How does MÄN view the thriving misogyny on certain incel communities?

Lately, people have reached out to MÄN to ask where we stand on issues related to so-called incels. We see that many young men who end up in these communities have needs and questions to which they seek answers. However, we take a strong stand against it when it leads to contempt for women.

What’s our take on the misogyny and violent extremism thriving in some of these incel communities? What do we do to help men who suffer from social isolation and long for love and affection? In this text we give our view on the incel phenomenon (abbreviation for involuntary celibates, ie people living in involuntary celibacy).

Lonely men who hate women

The concept of incel has had a great impact in recent times, but the misogyny spread by men who call themselves incels is far from new. As patriarchal restrictions have diminished and the rights of women have increased, many incels feel that gender equality has gone too far and turned into something they consider threatening. In addition, many also want restrictions on the right to abortion, apply for traditional gender roles and express homophobia.

Identifying as an incel does not necessarily mean advocating sexism, misogyny or inciting various types of violence against women. We can see that many young men who end up in incel communities have certain basic needs and questions that they seek answers to and that are completely legitimate. We understand the loneliness and frustration underlying it, but we also take a strong stand against it when it leads to contempt for women.

Many of whom define themselves as incels express a notion that women are in complete control of all sexual power and that so called soft men's right to sex is deprived of them because of alpha males push themselves ahead – as opposed to a longing for a relationship as an interaction between two equal people. Sex is presented as something you can earn and thus own, which is a basic idea behind sexual violence and exploitation.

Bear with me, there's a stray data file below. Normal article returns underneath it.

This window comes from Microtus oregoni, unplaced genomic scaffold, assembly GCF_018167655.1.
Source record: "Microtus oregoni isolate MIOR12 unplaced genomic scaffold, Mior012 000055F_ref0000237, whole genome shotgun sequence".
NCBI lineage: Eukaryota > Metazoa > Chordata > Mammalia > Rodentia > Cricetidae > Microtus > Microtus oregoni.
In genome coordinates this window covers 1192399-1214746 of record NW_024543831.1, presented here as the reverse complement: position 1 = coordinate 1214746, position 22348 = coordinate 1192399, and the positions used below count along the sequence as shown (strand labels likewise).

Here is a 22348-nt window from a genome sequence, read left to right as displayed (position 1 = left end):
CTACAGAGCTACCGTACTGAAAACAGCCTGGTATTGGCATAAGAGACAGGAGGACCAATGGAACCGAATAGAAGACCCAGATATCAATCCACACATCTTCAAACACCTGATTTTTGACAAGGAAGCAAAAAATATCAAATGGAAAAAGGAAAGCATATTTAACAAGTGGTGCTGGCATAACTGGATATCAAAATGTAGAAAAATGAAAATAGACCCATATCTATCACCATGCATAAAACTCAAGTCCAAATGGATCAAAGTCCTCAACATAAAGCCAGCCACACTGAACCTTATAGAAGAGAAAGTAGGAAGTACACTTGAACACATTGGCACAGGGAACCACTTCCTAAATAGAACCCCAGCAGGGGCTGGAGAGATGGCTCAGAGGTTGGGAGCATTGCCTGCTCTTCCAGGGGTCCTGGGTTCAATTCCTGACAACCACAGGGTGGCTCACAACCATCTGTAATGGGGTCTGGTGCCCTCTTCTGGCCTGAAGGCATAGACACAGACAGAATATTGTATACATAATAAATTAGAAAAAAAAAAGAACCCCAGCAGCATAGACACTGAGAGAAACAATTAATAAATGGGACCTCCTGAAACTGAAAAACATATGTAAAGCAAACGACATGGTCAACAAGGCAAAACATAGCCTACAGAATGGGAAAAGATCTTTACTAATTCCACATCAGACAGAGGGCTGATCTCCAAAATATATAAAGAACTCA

The vulnerability of these men is often expressed as an excuse for misogyny. But regardless of whether it is motivated by loneliness, depression or sexual frustration, MÄN distance ourselves from all forms of violence, hatred and threats against women, wherever and whenever these arise. Above all, it does not deprive men of responsibility for their actions.

The radicalization in incelforums is excused by norms of whiteness

Some men are excused more than others. The whiteness norm seeks to portray the white heterosexual man as "thenormal", the rational, energetic and responsible. When this positive notion is broken by the pro-violence extremism thriving in certain incel communities, many seek to understand the background to why and how these men have been radicalized.

At the same time, non-white men face completely different conditions when prejudices speak against them. When society expects non-white men to be extreme, it’s because it's in line with preconceived notions that they come from a violent culture, being irrational and emotionally driven by nature, that they cheat or don’t want to take responsibility.

How else do you explain why we seek to understand terrorists like Anders Behring Breivik's upbringing and relationship with his mother, or wanting to hear about Anton Lundin's schooling? How come so few knows the name of a single person who joined IS apart from Michael Skråmo?

We do not believe that anyone is born a perpetrator. No one is destined to use force. If we want to understand and prevent destructiveness and radicalization, we must always strive to understand the complex interplay between internal and external factors that increase the risk of using violence, regardless of who the perpetrator might be.

Incels would benefit from questioning destructive norms of masculinity

Several of the Swedish incels highlighted in the media testify to difficulties in fitting into an overly narrow and excluding male role. Many express that they feel too feminine, too kind or too sensitive.

This could be a reason for them to approach a feminist critique of norms and to question the traditional view of how a man should be. But most incels don’t seem to be seeking a different view of masculinity, one where other qualities are valued and where they themselves fit in. Instead, they go in the exact opposite direction – towards communities full of incitement to violence and misogyny.

The organization MÄN is based on a feminist view of the world and the idea that we need to change destructive masculinity norms for a fair and equal society with greater freedom for people of all genders. The view of masculinity many of those who identify as incels seem to feel excluded from is precisely the one we challenge through our work.